Only 17% of Brands Fully Understand This Key MetricMar 1, 2017 - by Jason Grunberg
If you want to understand customer retention, you need to understand customer lifetime value. Unfortunately, customer lifetime value can be tricky to define and measure (how long is a customer lifetime, anyways?). Because of that, many marketers stumble over it, and turn to metrics such as customer satisfaction and net promoter scores instead.
Only 17% of marketers say that within their organizations, everyone that needs to understand customer lifetime value does so. 18% say their organization does not even calculate customer lifetime value.
These figures come from a recent study by Sailthru and Forbes Insights, which recently surveyed 300 retail and media executives to discover how they approach customer retention and how they leverage it throughout their enterprises. The study found that 14% of companies are increasing investments in retention over acquisition and seeing success in doing so, so we’re calling them the retention gurus. Another 14% did just the opposite. They favor acquisition over retention, so we’re calling them the acquisition athletes.
From Metrics to Management
While neither group of organizations was exactly stellar in its use of customer lifetime value as a metric, it’s perhaps not surprising that the retention gurus are doing quite a bit better. Yet even still, the most shocking insight regarding CLV is that while many organizations understand the causes and effects of lifetime value, few say that their management teams understand the impact of the metric on revenue and growth.
Among retention gurus, just 19% said that in their company, management understands the impact of CLV on revenue and growth. Only 9% of acquisition masters were able to say the same.
They say you can’t manage what you cannot measure, but in this case, clearly what is being measured isn’t being managed. And it’s why, we believe, organizations are struggling to prioritize retention focused investments at the same rate that acquisition investments are growing.
When the Long Game is the Only Game
The disconnect comes from the priority that organizations place on short-term growth over long-term gains — a dangerous game. Decisions that drive conversion optimization today often forsake tomorrow’s profits.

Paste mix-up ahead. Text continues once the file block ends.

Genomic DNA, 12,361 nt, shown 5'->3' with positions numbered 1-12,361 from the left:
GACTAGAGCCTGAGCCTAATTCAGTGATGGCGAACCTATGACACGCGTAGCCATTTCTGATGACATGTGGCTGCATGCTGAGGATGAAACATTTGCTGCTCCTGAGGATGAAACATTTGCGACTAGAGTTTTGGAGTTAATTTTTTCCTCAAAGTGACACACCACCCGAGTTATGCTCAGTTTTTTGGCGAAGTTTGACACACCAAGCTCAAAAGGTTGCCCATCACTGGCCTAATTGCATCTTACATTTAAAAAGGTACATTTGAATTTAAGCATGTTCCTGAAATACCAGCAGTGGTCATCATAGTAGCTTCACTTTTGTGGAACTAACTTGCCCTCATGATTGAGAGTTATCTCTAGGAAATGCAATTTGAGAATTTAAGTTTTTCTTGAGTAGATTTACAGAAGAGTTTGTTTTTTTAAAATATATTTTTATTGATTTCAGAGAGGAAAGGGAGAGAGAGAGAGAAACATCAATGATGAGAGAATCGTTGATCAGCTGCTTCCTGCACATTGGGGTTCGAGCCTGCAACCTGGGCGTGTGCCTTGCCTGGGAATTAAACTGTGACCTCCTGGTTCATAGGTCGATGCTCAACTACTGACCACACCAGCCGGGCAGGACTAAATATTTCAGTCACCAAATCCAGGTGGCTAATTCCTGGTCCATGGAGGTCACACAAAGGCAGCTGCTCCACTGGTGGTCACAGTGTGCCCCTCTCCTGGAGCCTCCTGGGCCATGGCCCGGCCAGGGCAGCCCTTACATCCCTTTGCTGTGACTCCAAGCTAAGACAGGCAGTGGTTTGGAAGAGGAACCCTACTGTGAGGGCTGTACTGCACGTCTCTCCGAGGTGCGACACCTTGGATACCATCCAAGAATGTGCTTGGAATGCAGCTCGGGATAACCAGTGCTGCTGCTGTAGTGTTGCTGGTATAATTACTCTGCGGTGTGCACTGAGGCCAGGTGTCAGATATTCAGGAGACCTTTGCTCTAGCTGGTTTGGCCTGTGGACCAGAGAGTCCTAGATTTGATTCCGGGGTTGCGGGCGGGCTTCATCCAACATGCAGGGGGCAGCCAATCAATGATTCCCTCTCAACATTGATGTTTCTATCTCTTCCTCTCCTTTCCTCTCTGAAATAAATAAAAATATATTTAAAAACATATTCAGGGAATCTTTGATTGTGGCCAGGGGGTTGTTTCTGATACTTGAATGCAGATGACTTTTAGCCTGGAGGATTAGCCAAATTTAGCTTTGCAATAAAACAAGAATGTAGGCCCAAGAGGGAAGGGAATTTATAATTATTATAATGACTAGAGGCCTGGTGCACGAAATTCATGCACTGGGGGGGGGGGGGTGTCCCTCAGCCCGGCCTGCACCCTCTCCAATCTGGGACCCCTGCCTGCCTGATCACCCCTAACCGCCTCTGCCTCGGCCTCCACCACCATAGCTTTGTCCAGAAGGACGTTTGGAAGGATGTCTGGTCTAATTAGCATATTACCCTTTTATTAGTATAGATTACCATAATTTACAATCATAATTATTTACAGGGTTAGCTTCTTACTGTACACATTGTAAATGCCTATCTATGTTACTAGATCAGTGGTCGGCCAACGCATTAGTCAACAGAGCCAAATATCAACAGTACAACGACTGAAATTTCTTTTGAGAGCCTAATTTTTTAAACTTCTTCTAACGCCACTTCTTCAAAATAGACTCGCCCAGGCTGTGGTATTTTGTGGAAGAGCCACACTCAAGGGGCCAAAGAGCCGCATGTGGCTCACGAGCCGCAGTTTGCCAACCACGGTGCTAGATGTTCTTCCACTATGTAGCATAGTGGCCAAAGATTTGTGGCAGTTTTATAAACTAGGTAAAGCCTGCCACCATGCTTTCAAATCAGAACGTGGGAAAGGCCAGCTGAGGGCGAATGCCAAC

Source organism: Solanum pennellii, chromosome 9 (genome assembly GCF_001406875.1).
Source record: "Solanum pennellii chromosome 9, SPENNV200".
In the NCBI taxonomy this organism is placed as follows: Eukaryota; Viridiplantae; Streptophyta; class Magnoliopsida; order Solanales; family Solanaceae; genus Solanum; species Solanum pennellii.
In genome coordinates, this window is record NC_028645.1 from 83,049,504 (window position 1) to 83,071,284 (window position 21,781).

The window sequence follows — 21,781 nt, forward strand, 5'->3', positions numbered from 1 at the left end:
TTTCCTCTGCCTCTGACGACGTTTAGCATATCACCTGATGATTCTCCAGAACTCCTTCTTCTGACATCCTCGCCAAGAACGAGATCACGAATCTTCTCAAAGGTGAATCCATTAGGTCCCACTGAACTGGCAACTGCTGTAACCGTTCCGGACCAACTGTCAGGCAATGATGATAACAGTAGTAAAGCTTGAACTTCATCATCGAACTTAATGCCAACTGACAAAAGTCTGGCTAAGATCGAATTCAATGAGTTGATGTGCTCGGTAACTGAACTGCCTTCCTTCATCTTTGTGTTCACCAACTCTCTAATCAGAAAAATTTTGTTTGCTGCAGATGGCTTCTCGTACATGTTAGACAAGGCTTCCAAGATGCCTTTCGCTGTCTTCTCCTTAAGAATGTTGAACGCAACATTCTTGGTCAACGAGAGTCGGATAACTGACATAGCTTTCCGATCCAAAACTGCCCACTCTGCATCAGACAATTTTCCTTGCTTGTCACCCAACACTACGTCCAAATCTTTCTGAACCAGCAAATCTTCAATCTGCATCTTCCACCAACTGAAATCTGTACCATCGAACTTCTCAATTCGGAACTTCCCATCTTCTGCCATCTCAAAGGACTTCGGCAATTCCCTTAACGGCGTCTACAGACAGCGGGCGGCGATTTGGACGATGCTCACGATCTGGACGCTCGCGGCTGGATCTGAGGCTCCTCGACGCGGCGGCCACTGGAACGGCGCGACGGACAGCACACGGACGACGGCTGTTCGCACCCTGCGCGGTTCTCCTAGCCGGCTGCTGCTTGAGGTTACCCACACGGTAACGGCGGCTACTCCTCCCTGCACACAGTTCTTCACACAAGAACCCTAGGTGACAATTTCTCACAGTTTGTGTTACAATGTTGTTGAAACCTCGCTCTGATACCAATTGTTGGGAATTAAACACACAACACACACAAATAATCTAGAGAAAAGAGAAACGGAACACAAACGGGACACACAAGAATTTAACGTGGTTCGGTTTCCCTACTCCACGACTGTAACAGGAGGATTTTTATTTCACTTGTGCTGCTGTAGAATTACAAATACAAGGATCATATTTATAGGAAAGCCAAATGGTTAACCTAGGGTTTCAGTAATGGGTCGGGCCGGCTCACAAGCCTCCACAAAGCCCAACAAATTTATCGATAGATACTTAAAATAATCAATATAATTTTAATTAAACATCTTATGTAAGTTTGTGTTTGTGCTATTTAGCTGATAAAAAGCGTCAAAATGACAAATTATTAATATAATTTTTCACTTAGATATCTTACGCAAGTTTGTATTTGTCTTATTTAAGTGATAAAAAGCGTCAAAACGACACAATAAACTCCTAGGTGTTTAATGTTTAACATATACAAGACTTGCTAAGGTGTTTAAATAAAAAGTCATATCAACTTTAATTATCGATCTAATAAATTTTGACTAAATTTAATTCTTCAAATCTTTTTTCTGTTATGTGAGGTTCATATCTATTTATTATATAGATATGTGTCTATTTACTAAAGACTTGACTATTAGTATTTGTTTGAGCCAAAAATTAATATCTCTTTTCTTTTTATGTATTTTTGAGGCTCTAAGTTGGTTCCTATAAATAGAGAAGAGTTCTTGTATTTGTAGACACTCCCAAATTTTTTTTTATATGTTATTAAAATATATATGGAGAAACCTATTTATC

Take sweepstakes for example. This tactic has long been used by retailers and publishers to drive email list size and new customer acquisition on the cheap. Offer a prize that nobody can refuse, or so many chances to win that consumers think they have a shot at the prize and you’ll get an email address. It’s a great report to go back to your boss with; showing thousands of new consumers have entered the top of the funnel for a lower cost per acquisition than running ads on Facebook, sampling or other high cost, high touch efforts.
But take a look at the results from those programs downstream and the picture becomes bleak. Consumers coming in from contests are more than 50% more likely to opt-out of communications in the first 30-days than those coming from other paid channels. Even more sobering, they’re more than 60% less likely to ever make a purchase.
Given these factors, that cost per acquisition rate soars when considered over time as the goal of acquisition is conversion and if that is never reached the customer unit economics simply do not pan out.
This is where the CLV-to-management disconnect becomes critical to solve. To do so, marketers must shift their thinking and measurement strategies from campaign-to-campaign to cohort-to-cohort. By dissecting marketing’s impact on the cohort level, trends over time can be used to make the case to management for prioritizing long-term initiatives.
And then finally CLV may see the light of day in the next leadership team meeting.